Guest columnist John Walter: Preparing for Earth holiday: Imbolc

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By JOHN WALTER

Published: 01-26-2024 8:54 AM

What is Imbolc? It is the day halfway between the winter solstice and the spring equinox.

If the winter solstice represents the death of the year, then Imbolc represents the birth of the new year.

In our country we give fancy to groundhogs and their shadows as if this will prognosticate the spring to come. But this tradition began in Celtic lands across the sea, where Imbolc represented the beginning of the end of hibernation and it was celebrated with the bear coming out of hibernation.

However, bears became extinct in old England so they switched to the hedgehog, and when the tradition came to this land where there are no hedgehogs, we adapted to groundhogs. But we certainly have bears. So, if there is an animal who represents the time of Imbolc it is certainly the bear.

And in the human sphere, Imbolc is represented by the bringing forth of new life in the baby child. Where the mature woman, also referred to as the crone, passes her token to the child of the new year. What could this token be? A candle, a pine cone, a sprig of wintergreen, a cup of sugar maple sap? What will you choose to represent this time of light passing through the year?

How does one celebrate the Imbolc? Most people do silently or not at all. Or they make jokes about spring being either six weeks away or a month and a half. Or perhaps the time is confused with capitalistic or Catholic traditions of buying candy or celebrating a false saint.

But if you want, you can have a bonfire and dress as bears and eat a new spring cake. You can honor the elderly women of our society with sprigs of wintergreen and maple sugar. You can bring forth this new year with hope and courage for a better tomorrow, a healthier tomorrow and an honest tomorrow.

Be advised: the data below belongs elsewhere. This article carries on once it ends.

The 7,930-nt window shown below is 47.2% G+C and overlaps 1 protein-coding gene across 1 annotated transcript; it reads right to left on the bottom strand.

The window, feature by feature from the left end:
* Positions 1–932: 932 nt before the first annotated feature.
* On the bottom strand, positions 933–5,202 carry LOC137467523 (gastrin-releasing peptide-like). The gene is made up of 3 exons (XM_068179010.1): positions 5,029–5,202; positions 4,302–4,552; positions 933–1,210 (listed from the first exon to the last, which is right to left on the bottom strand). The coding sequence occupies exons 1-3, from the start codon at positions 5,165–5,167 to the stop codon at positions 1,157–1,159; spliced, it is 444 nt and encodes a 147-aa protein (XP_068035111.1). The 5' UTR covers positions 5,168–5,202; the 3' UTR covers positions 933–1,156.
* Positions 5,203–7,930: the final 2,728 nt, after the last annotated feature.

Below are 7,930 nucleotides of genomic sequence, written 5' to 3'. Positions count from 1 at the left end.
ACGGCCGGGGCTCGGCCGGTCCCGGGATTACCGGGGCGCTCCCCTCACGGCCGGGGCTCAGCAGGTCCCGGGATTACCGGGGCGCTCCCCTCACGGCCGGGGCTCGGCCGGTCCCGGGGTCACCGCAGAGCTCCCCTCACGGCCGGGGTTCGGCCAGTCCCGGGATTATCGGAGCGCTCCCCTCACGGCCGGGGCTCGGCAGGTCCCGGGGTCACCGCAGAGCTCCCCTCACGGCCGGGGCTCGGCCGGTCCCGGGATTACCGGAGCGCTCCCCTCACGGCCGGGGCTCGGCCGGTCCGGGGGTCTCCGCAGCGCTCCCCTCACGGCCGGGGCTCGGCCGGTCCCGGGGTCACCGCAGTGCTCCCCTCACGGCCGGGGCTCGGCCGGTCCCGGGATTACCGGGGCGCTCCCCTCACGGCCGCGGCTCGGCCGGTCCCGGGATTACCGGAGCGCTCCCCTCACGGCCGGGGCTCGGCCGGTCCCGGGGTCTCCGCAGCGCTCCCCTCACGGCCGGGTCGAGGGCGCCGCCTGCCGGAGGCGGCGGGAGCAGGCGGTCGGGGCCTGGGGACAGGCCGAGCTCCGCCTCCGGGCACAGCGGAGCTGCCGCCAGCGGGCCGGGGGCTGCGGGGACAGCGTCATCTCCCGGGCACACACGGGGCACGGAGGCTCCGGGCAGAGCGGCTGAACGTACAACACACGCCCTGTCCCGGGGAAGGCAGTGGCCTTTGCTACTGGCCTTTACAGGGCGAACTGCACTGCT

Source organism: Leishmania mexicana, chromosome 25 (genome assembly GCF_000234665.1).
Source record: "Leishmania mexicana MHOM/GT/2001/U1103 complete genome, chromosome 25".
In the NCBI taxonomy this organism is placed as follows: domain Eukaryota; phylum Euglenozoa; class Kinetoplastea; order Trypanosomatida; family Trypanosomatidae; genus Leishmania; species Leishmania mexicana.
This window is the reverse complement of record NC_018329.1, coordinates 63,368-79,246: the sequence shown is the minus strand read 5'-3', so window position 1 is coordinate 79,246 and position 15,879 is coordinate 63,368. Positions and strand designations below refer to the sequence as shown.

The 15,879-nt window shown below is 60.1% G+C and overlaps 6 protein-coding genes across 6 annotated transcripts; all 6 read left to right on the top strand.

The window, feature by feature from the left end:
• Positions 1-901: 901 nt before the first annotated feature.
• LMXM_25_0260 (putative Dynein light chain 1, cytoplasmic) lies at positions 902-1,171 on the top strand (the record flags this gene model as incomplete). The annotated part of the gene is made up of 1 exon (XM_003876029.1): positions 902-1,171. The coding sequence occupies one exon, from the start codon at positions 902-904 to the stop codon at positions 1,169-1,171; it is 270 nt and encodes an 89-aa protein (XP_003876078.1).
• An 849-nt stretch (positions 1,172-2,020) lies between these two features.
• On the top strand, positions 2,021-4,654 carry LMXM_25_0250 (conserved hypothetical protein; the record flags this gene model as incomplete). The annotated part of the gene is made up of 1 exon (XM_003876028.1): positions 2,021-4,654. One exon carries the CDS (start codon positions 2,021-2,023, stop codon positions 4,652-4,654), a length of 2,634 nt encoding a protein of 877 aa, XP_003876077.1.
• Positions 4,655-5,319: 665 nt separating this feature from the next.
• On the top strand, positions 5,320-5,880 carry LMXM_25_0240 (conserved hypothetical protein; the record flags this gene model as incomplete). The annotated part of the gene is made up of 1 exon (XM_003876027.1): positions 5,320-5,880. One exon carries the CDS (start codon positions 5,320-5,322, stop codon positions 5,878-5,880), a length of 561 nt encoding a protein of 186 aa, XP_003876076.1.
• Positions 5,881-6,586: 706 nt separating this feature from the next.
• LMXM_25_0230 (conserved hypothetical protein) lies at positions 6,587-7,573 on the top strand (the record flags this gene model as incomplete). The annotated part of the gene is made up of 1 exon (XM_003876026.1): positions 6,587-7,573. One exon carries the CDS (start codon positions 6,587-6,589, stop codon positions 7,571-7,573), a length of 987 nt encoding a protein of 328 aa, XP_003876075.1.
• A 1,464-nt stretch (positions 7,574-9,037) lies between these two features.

Imbolc is the turning of winter into spring. This is a time of celebration. So any day from the end of January through the first weekend in February, keep this Earth holiday in your hearts and minds. Because the Earth needs us, the forests need us, the rivers need us, to halt our destruction and instead to leave it alone to regrow into the wild and wonderful world it should be.

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As Henry David Thoreau put it so succinctly, “In wildness is the preservation of the world.”

Today we are faced with the destruction of prime farmland and pristine forestland for the capitalistic desire of profits through the means of building solar fields and battery storage facilities. Would it not be better for all of us to simply turn off our electricity needs?

Just shut if off. Stop watching streaming services that require buildings full of servers to provide. Stop playing PC games that need the highest level of computer power. Just sit in the growing light of day in silence for once and say to yourself, “This year I will live naturally, not electronically.”

John Walter lives in Shutesbury.